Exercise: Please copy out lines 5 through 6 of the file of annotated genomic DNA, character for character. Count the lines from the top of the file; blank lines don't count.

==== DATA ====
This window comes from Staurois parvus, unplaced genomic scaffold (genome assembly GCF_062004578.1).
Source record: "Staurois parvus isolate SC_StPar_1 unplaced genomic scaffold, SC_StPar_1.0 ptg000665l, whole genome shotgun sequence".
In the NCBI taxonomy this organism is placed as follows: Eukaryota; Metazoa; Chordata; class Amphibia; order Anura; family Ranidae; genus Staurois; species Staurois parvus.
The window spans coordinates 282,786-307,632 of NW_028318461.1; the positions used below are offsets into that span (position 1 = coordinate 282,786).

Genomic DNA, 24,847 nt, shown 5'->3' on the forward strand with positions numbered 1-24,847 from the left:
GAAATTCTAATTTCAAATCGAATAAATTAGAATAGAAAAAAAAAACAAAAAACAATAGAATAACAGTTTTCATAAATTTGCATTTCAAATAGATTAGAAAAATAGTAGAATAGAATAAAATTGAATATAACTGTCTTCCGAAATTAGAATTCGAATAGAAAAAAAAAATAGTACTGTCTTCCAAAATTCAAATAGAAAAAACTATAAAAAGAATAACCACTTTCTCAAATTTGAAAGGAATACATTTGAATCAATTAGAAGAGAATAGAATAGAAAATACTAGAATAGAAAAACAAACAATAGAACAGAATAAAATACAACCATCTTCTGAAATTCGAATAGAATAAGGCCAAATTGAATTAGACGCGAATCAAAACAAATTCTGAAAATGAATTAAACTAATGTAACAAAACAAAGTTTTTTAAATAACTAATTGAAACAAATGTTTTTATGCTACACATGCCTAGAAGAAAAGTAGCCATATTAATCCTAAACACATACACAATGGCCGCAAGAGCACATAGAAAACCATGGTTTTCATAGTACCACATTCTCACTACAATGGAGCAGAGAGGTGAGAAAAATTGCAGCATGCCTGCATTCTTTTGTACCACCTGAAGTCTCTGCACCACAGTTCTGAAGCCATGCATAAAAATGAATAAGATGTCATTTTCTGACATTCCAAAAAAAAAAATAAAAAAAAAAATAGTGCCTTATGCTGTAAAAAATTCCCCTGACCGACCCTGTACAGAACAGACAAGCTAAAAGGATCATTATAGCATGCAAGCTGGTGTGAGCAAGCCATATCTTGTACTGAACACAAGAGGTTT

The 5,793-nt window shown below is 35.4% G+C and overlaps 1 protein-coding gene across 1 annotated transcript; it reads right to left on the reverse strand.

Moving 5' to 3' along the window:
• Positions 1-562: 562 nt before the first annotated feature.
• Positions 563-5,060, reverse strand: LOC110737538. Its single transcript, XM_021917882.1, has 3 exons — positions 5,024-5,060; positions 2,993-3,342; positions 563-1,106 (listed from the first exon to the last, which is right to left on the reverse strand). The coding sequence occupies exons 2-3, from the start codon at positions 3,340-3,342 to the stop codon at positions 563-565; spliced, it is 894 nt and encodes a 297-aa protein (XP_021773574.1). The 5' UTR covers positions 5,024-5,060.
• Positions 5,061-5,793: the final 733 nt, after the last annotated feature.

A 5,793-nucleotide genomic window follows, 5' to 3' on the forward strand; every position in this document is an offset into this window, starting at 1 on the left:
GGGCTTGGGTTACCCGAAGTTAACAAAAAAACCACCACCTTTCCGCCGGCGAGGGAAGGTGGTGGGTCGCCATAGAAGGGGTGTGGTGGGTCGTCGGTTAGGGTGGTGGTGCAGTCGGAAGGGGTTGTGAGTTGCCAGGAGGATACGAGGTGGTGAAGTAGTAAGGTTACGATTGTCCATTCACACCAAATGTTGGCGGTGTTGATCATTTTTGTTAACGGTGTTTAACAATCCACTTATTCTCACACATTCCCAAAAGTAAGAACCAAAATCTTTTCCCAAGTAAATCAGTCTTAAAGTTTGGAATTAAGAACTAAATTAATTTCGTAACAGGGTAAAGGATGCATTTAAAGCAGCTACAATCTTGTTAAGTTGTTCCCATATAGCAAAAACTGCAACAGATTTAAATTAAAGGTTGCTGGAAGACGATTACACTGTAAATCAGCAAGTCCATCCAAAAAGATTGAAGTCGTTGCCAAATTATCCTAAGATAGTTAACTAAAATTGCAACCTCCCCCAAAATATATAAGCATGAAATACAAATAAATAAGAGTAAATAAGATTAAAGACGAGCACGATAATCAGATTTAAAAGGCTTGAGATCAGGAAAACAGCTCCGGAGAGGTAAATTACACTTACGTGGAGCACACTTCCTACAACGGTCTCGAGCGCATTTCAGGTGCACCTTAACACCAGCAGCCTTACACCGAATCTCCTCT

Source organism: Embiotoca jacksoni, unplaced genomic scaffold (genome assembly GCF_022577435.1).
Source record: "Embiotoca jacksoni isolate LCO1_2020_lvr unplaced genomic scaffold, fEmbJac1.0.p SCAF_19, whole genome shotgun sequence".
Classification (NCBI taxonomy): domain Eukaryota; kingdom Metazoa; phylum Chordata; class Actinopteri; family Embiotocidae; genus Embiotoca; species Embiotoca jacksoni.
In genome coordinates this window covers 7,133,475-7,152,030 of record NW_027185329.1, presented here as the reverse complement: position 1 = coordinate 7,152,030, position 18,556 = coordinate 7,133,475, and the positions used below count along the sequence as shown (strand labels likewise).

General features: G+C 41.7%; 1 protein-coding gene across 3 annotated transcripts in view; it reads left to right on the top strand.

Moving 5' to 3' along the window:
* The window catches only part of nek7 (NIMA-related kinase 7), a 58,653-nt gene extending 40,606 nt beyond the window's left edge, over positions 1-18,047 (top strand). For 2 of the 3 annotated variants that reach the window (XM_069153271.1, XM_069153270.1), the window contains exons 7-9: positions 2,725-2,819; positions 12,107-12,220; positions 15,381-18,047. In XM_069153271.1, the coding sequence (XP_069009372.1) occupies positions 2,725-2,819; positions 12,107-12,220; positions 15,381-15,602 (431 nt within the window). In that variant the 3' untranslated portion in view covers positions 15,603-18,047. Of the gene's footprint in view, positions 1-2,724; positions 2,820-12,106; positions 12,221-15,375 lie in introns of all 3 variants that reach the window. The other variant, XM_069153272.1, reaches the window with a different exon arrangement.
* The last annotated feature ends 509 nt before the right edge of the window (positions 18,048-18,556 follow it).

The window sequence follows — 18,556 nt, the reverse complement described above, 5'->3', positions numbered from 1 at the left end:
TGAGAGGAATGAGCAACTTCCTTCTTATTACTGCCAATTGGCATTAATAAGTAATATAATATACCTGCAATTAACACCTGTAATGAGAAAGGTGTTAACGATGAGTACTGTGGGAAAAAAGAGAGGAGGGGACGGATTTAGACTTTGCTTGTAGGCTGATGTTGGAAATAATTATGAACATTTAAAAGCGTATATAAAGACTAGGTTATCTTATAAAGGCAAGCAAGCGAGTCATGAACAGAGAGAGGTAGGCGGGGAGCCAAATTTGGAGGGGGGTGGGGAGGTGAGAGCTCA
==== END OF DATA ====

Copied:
Genomic DNA, 24,847 nt, shown 5'->3' on the forward strand with positions numbered 1-24,847 from the left:
GAAATTCTAATTTCAAATCGAATAAATTAGAATAGAAAAAAAAAACAAAAAACAATAGAATAACAGTTTTCATAAATTTGCATTTCAAATAGATTAGAAAAATAGTAGAATAGAATAAAATTGAATATAACTGTCTTCCGAAATTAGAATTCGAATAGAAAAAAAAAATAGTACTGTCTTCCAAAATTCAAATAGAAAAAACTATAAAAAGAATAACCACTTTCTCAAATTTGAAAGGAATACATTTGAATCAATTAGAAGAGAATAGAATAGAAAATACTAGAATAGAAAAACAAACAATAGAACAGAATAAAATACAACCATCTTCTGAAATTCGAATAGAATAAGGCCAAATTGAATTAGACGCGAATCAAAACAAATTCTGAAAATGAATTAAACTAATGTAACAAAACAAAGTTTTTTAAATAACTAATTGAAACAAATGTTTTTATGCTACACATGCCTAGAAGAAAAGTAGCCATATTAATCCTAAACACATACACAATGGCCGCAAGAGCACATAGAAAACCATGGTTTTCATAGTACCACATTCTCACTACAATGGAGCAGAGAGGTGAGAAAAATTGCAGCATGCCTGCATTCTTTTGTACCACCTGAAGTCTCTGCACCACAGTTCTGAAGCCATGCATAAAAATGAATAAGATGTCATTTTCTGACATTCCAAAAAAAAAAATAAAAAAAAAAATAGTGCCTTATGCTGTAAAAAATTCCCCTGACCGACCCTGTACAGAACAGACAAGCTAAAAGGATCATTATAGCATGCAAGCTGGTGTGAGCAAGCCATATCTTGTACTGAACACAAGAGGTTT